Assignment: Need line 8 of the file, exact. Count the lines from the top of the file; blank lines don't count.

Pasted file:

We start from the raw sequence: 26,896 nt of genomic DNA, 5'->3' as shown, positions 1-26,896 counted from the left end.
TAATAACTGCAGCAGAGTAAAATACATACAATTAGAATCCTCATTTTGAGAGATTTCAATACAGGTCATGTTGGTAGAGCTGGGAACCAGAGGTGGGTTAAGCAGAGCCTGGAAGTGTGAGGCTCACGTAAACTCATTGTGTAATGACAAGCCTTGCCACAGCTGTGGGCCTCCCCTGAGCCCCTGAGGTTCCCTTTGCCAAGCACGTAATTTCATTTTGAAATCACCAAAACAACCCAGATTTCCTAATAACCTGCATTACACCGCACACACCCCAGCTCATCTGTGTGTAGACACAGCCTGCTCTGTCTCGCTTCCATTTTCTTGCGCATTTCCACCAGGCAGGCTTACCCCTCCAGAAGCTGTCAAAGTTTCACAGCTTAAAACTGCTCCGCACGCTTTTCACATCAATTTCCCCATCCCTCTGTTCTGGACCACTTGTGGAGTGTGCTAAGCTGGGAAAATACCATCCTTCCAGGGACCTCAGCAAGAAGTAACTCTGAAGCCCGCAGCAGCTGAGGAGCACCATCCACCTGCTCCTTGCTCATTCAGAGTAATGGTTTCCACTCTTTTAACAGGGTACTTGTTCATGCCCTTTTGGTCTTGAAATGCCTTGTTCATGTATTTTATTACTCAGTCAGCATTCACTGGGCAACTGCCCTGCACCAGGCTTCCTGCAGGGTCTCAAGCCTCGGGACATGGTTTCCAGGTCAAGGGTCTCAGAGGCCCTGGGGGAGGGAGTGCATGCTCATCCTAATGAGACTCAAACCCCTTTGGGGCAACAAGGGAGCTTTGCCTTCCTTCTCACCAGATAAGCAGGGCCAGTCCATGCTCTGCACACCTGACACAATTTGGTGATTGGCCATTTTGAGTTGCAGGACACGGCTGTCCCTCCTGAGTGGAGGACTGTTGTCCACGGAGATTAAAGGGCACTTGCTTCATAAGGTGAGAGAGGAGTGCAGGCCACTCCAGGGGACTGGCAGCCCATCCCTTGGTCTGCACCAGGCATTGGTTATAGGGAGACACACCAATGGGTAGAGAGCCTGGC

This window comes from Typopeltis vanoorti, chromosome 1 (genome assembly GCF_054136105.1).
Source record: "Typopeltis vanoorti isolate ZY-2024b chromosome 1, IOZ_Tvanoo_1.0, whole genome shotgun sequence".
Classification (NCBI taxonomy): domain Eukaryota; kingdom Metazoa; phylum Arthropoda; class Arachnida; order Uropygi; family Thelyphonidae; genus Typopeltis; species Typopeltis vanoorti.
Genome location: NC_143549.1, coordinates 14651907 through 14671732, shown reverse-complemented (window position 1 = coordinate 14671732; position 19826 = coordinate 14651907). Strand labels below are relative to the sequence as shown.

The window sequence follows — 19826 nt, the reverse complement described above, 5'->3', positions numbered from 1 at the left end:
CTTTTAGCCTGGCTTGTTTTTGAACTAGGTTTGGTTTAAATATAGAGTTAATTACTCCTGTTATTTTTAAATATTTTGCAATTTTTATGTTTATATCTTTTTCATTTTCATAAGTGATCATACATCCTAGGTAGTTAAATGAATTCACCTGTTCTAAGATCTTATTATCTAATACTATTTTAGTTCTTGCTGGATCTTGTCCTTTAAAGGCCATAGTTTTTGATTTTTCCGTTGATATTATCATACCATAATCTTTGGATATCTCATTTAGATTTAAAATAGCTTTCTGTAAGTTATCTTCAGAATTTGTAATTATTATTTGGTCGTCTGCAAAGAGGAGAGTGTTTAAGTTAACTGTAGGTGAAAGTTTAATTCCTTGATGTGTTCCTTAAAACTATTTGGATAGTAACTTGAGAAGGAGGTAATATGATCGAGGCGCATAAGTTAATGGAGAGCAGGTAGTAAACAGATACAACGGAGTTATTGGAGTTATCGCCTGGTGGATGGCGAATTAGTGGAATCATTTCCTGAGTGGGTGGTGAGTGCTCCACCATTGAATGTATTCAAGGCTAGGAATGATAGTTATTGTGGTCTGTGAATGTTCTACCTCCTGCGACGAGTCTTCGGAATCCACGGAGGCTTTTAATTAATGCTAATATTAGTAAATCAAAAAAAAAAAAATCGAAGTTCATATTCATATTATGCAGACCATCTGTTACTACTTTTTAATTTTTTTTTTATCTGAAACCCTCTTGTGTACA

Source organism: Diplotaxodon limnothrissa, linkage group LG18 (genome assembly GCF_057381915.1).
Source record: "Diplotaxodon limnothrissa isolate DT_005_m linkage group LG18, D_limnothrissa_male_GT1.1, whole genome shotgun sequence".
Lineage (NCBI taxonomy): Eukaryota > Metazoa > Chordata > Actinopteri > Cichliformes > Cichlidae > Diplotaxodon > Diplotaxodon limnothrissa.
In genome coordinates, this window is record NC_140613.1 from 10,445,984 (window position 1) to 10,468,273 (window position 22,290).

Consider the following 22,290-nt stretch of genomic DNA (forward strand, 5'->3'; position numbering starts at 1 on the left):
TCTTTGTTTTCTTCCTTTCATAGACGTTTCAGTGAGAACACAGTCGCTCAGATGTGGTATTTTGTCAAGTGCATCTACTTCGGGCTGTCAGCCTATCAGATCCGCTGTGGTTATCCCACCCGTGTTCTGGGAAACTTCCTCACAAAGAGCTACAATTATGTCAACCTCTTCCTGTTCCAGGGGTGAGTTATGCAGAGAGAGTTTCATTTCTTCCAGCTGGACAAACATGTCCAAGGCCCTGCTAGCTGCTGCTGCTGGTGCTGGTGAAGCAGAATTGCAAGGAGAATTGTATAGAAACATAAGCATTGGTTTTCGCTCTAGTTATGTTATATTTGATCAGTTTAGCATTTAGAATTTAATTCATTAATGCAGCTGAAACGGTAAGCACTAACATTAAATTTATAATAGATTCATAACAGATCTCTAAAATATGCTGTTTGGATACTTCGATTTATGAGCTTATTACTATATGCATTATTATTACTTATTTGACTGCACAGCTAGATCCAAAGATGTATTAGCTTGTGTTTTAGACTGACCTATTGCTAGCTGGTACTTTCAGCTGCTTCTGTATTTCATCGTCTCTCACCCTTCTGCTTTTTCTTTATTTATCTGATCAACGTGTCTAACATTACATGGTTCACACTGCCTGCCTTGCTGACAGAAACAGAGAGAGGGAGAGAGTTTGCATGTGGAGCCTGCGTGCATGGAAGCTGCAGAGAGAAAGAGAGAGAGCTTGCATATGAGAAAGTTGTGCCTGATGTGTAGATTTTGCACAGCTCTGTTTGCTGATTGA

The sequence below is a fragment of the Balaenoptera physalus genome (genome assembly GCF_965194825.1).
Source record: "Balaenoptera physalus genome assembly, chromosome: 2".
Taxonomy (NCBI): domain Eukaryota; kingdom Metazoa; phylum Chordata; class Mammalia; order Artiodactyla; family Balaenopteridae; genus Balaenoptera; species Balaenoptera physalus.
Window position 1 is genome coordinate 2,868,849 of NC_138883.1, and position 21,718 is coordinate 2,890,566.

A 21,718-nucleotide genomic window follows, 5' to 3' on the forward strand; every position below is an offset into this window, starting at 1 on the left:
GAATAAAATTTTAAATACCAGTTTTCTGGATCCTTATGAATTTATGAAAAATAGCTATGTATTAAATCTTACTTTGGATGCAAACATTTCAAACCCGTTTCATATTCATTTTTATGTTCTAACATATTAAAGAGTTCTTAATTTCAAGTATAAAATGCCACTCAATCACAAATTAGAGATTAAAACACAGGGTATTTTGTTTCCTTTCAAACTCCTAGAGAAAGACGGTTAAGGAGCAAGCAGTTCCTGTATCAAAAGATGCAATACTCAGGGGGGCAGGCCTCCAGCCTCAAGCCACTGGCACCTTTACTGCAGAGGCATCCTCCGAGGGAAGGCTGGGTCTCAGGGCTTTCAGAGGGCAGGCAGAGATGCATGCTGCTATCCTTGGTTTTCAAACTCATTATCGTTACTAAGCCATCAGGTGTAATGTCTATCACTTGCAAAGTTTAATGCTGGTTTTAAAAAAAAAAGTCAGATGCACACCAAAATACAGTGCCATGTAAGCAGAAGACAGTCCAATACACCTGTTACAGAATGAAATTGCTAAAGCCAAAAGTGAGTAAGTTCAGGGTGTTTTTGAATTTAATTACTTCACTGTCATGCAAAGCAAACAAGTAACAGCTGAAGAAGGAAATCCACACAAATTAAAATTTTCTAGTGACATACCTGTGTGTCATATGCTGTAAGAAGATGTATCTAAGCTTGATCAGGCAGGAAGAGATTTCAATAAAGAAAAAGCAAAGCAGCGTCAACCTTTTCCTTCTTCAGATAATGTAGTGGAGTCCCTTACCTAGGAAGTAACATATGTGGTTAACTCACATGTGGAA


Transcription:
CTTTTAGCCTGGCTTGTTTTTGAACTAGGTTTGGTTTAAATATAGAGTTAATTACTCCTGTTATTTTTAAATATTTTGCAATTTTTATGTTTATATCTTTTTCATTTTCATAAGTGATCATACATCCTAGGTAGTTAAATGAATTCACCTGTTCTAAGATCTTATTATCTAATACTATTTTAGTTCTTGCTGGATCTTGTCCTTTAAAGGCCATAGTTTTTGATTTTTCCGTTGATATTATCATACCATAATCTTTGGATATCTCATTTAGATTTAAAATAGCTTTCTGTAAGTTATCTTCAGAATTTGTAATTATTATTTGGTCGTCTGCAAAGAGGAGAGTGTTTAAGTTAACTGTAGGTGAAAGTTTAATTCCTTGATGTGTTCCTTAAAACTATTTGGATAGTAACTTGAGAAGGAGGTAATATGATCGAGGCGCATAAGTTAATGGAGAGCAGGTAGTAAACAGATACAACGGAGTTATTGGAGTTATCGCCTGGTGGATGGCGAATTAGTGGAATCATTTCCTGAGTGGGTGGTGAGTGCTCCACCATTGAATGTATTCAAGGCTAGGAATGATAGTTATTGTGGTCTGTGAATGTTCTACCTCCTGCGACGAGTCTTCGGAATCCACGGAGGCTTTTAATTAATGCTAATATTAGTAAATCAAAAAAAAAAAAATCGAAGTTCATATTCATATTATGCAGACCATCTGTTACTACTTTTTAATTTTTTTTTTATCTGAAACCCTCTTGTGTACA